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Opinion Article Open Access
Failure in the cleaning process may form a conditioned film on the food processing surfaces which allows bacterial adherence. After the initial adhesion the microorganism start to multiplicate and results in a cell mass embedded in a complex exopolysaccharide matrix known as biofilm. Microorganisms in biofilm are more resistant to antimicrobial compounds than planktonic cells. That behavior allows them to persist and to survive even after sanitization processes. Biofilms is a relevant public health problem and represents potential source of contamination. Moreover, the food industry can face serious consequences by the presence of biofilms which results in economic losses. To guarantee the quality and the safety of food product, efforts are needed to improve the cleaning and sanitizing program used to inactivate microorganisms and prevent the biofilms formation. Thus, understanding the concept of microbial biofilms, the aspects inherent to their structure and composition, as well as its mechanism of formation, are fundamental for the development of effective strategies to control and prevent them.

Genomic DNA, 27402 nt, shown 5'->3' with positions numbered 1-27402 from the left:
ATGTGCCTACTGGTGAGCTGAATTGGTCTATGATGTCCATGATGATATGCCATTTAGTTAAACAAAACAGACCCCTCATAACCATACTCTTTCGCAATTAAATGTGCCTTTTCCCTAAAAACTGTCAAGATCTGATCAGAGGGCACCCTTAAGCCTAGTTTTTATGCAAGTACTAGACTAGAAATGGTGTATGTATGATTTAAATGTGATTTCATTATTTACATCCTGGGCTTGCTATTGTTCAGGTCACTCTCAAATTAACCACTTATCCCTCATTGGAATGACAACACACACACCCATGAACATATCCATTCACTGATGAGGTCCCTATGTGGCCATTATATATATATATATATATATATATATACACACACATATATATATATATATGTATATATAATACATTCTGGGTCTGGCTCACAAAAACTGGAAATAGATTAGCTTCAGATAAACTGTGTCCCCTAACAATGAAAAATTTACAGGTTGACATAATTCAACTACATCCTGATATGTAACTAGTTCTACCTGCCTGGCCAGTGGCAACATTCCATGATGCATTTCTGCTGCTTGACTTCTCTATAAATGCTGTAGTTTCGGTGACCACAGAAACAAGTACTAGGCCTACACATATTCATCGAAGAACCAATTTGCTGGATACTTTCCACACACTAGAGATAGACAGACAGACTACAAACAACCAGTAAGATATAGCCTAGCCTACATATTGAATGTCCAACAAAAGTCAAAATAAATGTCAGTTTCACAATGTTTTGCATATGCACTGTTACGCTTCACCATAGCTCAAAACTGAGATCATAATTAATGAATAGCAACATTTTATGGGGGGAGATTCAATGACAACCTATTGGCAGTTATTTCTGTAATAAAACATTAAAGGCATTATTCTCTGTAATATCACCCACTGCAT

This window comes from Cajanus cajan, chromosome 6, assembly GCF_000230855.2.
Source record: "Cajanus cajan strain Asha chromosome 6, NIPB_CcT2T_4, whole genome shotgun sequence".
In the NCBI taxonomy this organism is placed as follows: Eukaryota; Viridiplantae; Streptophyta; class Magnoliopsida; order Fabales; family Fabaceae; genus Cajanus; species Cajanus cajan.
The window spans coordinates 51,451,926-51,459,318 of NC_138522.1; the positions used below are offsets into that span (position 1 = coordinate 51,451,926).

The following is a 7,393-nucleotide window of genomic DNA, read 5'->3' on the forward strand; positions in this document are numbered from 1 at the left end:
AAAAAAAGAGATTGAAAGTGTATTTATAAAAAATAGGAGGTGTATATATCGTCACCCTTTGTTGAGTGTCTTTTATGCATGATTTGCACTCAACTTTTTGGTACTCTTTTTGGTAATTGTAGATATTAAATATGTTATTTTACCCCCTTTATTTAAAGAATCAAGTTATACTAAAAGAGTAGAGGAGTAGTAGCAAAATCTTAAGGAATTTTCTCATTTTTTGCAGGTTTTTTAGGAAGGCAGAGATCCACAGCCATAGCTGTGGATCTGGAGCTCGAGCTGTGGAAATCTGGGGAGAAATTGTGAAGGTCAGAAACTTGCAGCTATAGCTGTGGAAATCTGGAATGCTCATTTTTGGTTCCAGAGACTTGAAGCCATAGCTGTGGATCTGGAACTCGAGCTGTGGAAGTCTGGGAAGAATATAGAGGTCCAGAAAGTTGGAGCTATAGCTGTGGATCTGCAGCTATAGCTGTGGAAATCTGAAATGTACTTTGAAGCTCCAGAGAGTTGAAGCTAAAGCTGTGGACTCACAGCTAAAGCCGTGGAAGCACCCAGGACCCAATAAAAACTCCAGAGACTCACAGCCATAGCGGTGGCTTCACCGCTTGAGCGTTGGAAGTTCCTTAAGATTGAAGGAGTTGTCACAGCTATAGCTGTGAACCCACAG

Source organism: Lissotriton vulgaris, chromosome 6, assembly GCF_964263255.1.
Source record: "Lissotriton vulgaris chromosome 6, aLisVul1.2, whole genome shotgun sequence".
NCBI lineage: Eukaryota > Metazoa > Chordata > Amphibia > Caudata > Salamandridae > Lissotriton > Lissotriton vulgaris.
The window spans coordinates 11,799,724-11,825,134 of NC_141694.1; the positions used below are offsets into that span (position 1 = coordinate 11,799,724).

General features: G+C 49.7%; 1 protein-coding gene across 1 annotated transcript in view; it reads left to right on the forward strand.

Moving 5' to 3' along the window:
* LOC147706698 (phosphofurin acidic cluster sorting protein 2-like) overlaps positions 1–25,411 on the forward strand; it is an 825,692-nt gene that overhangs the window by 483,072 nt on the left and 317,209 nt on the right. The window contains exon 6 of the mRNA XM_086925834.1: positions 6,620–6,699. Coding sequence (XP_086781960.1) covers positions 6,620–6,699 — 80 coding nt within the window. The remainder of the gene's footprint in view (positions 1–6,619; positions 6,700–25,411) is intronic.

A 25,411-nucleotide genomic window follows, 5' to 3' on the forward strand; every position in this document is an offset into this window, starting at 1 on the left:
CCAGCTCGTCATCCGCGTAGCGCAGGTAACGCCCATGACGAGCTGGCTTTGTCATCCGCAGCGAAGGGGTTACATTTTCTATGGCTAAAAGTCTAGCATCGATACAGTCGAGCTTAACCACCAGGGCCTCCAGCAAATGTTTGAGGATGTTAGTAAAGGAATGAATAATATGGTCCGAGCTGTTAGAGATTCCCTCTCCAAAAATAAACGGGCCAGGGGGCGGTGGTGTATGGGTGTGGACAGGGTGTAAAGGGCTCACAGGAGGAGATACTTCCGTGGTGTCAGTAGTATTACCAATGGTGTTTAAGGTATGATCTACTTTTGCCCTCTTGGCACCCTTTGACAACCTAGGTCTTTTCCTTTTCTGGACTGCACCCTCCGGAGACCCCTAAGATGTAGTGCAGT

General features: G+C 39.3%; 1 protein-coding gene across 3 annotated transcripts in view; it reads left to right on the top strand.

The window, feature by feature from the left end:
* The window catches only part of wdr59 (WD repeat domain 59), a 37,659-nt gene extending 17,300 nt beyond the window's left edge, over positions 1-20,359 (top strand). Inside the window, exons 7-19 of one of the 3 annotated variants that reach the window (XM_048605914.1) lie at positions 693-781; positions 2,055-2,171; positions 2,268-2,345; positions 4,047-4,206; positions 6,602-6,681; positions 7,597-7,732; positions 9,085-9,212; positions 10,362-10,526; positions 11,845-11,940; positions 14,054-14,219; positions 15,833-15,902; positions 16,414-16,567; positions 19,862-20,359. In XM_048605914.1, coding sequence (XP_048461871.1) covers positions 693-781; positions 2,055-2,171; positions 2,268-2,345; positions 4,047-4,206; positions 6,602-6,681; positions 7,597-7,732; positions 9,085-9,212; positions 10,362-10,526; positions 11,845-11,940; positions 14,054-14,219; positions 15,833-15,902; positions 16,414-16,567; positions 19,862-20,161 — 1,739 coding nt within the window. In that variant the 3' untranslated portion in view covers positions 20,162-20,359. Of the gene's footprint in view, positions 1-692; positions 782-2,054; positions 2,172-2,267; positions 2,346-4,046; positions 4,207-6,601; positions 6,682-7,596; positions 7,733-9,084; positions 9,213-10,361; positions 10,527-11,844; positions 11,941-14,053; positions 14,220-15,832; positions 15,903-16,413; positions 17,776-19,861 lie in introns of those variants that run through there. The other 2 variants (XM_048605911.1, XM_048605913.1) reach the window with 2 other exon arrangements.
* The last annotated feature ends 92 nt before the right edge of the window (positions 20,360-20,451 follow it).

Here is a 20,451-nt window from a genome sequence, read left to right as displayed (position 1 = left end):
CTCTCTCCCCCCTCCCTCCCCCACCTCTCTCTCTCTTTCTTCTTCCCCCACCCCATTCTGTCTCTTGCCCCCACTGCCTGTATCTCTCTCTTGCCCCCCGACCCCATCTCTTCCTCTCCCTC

Novel control strategies, Bacteriocins, Microbial biofilms, Adhesion, Bioluminescence, Cell, Computational Biology, Molecule, Molecular Development Biology, Molecular Evolution, Molecular Immunology, Molecular Virology, Proteins and Nucleic Acids, Proteomics, Structural and Functional Genomics, Theoretical Bases of Biotechnology, Transcriptomics, Biofilms